The City of Good Neighbors Tackles Snow in Buffalo
By Delaney Hayden, News Reporter
Just about two weeks ago, on Friday, Nov. 18 in Buffalo and surrounding areas, a historic lake-effect snowstorm dumped over 80 inches (or six-and-a-half feet) of snow over the course of four days. On Wednesday, Nov. 16, Governor Kathy Hochul announced her plans to issue a state of emergency on the morning of Thursday, Nov. 17, in preparation for the snowstorm. Beginning at 4 p.m. on Thursday, all commercial traffic on the New York State thruway was banned from the Rochester exit to the Ripley-Shortman Road exit.
11 counties went under a state of emergency on Friday as an intense snow band drifted into the area. A “code blue” was issued for both the city of Buffalo and southern Erie County. A code blue is issued when the outside temperatures with wind chill drop, and the homeless are urged to seek emergency shelter. The most snow from the storm was found and measured in Hamburg, New York at 81.2 inches. Around Hamburg and Orchard Park, a new 24-hour state record was set, with 60 inches falling between Thursday night and Friday night alone. After the storm subsided, sadly four were left dead, but as the temperatures and the snow both continued to fall, Western New York jumped into action to prevent even more loss.
The snow brought several losses to the Buffalo region, but also offered the community an opportunity to come together. While travel bans were put into place, roads were slick and covered with snow, classes were canceled, schools were closed and the Bills game against the Cleveland Browns was moved to Detroit. Buffalo, though, sometimes termed the “city of good neighbors,” came to life and lifted its community up over the 80-plus inches of frozen white powder. After nearly 400 citations were issued to drivers who violated the travel bans in the region, the New York State thruway authority tweeted a hopeful message to people in need of traveling places. They shared, “Crews are out this morning on the Niagara Thruway (I-190) removing #snow from the shoulders. We have large snowblowers like this working around the clock to clear snow. Please use caution if you are traveling today. The Thruway has reopened to all traffic.”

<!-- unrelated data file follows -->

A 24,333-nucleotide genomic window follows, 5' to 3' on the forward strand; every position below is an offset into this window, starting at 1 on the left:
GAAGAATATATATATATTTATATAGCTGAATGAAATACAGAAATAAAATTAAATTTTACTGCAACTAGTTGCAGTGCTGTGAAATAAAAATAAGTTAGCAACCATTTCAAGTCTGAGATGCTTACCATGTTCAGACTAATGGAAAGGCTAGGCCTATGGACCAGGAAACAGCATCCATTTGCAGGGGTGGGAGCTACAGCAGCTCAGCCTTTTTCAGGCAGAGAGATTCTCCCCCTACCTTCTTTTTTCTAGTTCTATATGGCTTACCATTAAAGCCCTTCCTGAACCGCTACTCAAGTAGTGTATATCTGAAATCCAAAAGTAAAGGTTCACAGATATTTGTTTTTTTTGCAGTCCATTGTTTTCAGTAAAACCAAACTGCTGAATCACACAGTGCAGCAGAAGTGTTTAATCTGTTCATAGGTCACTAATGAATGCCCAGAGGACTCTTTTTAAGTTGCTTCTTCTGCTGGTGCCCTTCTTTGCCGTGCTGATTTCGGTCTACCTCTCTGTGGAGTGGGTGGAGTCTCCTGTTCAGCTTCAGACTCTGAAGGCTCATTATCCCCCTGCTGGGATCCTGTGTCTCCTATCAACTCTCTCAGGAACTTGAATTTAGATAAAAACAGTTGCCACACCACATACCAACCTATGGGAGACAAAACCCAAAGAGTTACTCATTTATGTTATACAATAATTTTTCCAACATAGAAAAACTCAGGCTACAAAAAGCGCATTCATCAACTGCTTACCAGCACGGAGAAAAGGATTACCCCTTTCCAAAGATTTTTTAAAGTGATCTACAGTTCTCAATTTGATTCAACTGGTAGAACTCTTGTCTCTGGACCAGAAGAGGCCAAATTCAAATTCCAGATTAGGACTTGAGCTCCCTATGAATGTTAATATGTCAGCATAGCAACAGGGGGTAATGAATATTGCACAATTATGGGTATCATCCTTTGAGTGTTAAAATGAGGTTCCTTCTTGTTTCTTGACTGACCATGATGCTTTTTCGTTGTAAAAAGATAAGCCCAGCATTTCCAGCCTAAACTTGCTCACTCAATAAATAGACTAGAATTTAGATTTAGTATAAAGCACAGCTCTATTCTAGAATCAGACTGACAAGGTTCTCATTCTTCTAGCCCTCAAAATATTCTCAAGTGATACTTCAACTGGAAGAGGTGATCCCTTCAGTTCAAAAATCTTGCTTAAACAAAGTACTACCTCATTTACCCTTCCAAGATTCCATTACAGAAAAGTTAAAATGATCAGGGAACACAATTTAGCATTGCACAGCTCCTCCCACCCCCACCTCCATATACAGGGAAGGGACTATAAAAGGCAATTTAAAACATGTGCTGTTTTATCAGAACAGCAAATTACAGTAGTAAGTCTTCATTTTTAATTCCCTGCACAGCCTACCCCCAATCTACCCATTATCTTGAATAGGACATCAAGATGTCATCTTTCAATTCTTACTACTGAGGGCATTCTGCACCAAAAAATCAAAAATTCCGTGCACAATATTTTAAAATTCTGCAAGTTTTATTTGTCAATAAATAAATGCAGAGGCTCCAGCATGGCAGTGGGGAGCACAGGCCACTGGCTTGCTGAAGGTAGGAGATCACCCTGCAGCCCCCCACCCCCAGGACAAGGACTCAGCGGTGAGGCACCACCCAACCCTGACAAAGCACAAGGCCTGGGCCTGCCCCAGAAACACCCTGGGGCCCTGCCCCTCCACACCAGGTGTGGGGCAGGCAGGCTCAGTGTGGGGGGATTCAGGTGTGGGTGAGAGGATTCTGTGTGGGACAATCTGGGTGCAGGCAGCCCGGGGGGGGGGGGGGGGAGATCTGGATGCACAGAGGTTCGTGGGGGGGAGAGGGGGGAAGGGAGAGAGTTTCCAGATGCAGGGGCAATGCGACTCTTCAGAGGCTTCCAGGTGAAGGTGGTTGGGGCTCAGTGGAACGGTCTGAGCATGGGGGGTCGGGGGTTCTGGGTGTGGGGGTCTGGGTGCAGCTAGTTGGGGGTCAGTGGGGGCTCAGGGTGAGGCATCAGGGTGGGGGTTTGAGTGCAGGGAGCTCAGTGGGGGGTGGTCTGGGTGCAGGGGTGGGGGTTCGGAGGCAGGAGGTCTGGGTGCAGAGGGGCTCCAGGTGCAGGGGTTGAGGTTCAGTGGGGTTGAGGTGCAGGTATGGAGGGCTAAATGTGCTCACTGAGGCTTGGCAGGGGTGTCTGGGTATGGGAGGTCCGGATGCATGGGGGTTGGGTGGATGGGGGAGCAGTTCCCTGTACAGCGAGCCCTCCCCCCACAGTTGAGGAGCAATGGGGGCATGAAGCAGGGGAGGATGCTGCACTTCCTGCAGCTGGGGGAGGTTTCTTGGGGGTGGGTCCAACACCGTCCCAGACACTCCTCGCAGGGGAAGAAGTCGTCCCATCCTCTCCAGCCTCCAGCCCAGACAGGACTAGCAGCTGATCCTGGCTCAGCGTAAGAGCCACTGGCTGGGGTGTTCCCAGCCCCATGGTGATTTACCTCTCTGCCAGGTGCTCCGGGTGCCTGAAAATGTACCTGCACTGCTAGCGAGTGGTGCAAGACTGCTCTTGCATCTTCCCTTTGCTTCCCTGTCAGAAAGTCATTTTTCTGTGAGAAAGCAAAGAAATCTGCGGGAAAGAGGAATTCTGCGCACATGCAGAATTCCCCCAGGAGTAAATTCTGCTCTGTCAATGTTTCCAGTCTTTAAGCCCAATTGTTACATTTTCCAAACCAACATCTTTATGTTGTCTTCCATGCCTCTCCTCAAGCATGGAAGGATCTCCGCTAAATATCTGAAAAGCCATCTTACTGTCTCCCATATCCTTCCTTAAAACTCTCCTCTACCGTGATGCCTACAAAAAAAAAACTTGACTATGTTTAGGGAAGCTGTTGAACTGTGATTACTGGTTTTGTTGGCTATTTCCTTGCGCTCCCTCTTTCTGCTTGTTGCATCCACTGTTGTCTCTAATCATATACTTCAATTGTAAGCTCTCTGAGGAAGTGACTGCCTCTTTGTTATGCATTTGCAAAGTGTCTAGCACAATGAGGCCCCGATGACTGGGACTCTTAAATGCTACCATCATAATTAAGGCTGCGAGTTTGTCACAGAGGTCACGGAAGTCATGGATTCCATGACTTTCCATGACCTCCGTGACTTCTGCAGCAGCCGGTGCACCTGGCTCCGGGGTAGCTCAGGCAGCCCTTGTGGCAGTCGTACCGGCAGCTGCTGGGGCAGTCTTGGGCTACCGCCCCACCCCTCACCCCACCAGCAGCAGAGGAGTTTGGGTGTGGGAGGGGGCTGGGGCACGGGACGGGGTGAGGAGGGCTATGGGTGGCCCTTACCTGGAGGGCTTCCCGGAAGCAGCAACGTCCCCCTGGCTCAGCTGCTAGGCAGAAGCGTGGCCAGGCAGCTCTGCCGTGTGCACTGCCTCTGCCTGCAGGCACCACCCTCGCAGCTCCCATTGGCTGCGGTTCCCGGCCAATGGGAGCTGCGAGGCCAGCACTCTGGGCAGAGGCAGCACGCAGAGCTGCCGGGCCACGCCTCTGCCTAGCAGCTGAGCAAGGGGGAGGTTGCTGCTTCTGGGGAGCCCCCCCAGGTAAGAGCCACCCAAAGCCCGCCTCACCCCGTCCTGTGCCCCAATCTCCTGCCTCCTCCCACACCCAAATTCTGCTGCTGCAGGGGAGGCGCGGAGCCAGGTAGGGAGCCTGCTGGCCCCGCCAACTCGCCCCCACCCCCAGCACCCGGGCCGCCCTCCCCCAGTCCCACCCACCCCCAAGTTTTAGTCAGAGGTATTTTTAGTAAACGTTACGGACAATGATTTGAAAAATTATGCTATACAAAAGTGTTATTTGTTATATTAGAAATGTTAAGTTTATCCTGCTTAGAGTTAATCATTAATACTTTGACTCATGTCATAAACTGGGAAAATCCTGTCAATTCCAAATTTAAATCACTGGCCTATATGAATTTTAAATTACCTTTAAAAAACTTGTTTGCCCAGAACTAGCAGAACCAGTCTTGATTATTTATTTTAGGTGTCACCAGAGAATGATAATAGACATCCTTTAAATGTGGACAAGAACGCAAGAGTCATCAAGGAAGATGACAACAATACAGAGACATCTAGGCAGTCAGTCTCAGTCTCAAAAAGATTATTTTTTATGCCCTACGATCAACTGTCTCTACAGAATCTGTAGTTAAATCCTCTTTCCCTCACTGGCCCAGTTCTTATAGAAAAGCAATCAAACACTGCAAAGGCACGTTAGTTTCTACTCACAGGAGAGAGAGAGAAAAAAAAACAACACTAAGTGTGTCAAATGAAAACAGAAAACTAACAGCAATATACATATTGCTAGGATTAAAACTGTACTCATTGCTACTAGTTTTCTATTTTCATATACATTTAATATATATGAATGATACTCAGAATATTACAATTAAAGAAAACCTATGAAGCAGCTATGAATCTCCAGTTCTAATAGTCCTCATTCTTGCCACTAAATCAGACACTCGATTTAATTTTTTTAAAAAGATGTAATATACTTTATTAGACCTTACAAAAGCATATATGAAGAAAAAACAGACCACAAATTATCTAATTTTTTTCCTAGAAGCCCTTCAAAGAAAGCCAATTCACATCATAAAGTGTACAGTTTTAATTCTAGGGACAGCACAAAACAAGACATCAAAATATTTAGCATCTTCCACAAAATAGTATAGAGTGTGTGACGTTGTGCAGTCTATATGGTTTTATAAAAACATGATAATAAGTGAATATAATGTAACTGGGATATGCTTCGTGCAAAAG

Just as the thruway authority sprang into action to clear the roads, some other good neighbors in Buffalo used their own machinery to help clear the driveways of Buffalo Bills players so they could make it to their game that had been moved to Detroit. Fans cleared the way for tight ends Dawson Knox, Tommy Sweeny and Quinten Morris, as well as backup quarterback Case Keenum, just to name a few. The players expressed gratitude over social media for the selfless work of their good neighbors that allowed them to defeat the Browns in Detroit on Sunday. Coincidentally, the storm hit nearly on the exact same day as another major snowstorm hit in 2014, a storm that also forced the Bills to relocate to Detroit, where they went on to defeat the New York Jets.
Good neighbors did not just come out to help the Buffalo Bills get to a warmer and less snowy stadium, but also helped others escape the cold and snow as well. Several warming shelters were set up in Buffalo for those without access to a heater. These shelters allowed people a chance to stop at a shelter to warm up, charge their devices and have access to snacks as well. The Western New York Coalition for the Homeless opened multiple overnight shelters around Buffalo: these shelters included Holy Cross on Niagara Street, a women’s shelter on Genesee Street (which opened to anyone during the code blue) and ROC Code Blue Transitional Housing. All of these shelters welcomed anyone without heat or power, as well as those in need of shelter from the storm.
The snow hit hard, broke records and caused mayhem, but Buffalo tackled it head on and bounced back. Good neighbors did good deeds for one another and responded quickly, cautiously and together as a community to the frigid, frozen, fluffy, flustering chaos called snow.